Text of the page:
Wild Muscovy Ducks, found as far north as the Lower Rio Grande Valley of Texas, are all black with conspicuous white wing patches. The feral populations in my neighborhood are mostly black with white head and neck, and variable amounts of white on the breast and other parts of the body. A few are nearly white. They have more or less extensive bare red patches on their faces. In males, the red skin is swollen into “caruncles” that sometimes protrude like globular turkey wattles or chicken combs.

So far, I have seen only two pure white Muscovies, and both were drakes. This led me to the unscientific conclusion that the pure white color must be a sex-linked recessive, based upon my knowledge of human chromosomes: women carry two X chromosomes, and men have a Y and only one X chromosome. Sex-linked, I reasoned, because the trait only seemed to appear in males, and recessive because the gene would need to be present in both parents’ gametes in female offspring. Was I ever wrong! A little research revealed the depth of my ignorance, and the danger of drawing conclusions from  uncontrolled observations. While the male/female XY/XX pattern holds true in people and mammals and fruit flies, just the opposite occurs in birds, reptiles and butterflies.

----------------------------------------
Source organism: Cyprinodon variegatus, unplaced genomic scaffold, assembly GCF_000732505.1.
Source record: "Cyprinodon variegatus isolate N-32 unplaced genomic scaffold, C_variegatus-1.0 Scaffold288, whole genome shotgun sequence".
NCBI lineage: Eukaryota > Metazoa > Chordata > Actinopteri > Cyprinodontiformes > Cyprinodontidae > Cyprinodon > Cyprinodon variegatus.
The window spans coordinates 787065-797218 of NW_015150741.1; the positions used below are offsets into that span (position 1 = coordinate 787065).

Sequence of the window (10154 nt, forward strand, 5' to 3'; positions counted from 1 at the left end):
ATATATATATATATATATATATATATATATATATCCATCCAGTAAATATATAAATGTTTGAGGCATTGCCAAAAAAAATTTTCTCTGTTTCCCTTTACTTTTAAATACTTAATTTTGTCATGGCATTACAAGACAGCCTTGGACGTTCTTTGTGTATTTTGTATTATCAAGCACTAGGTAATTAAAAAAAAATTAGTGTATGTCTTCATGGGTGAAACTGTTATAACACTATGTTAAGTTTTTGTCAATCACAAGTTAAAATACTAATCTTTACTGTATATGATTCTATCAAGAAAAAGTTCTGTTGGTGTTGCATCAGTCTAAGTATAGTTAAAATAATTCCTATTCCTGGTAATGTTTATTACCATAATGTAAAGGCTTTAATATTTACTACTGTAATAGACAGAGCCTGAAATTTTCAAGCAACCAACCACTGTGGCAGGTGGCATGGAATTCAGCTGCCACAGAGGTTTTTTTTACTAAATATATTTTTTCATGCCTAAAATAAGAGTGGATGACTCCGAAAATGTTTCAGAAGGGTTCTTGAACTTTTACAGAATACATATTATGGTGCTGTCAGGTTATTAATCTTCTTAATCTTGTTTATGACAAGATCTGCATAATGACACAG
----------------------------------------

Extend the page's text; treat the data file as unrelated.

In fact, it is the female duck that is heterogametic (produces gametes that contain one each, of two types of chromosomes). My Muscovy drakes carry two long “Z” sex chromosomes and females have a Z and a shorter “W” chromosome. Therefore, any sex-linked recessive trait would only be passed on to a female by a father who carried the gene on one or both Z chromosomes, or to a male whose mother carried that gene on her single Z chromosome. As it turns out, white color in Muscovy Ducks appears to be inherited as an autosomal recessive trait. Interestingly, the gene that causes Muscovies to have white head and necks is an autosomal dominant, accounting for the coloration of the vast majority of the ducks on our lake. (Reference:
http://www.domestic-waterfowl.co.uk/mozzie.htm )

In my anthropocentric view, only the Phalaropes had it right, considering plumage and behavior. The brightly colored female was heterogametic “like a man.” However, the male sex, as defined biologically, is the partner that donates the gamete, and the female receives it.  As the saying goes, you are never too old to learn something new! The field guides need not be corrected.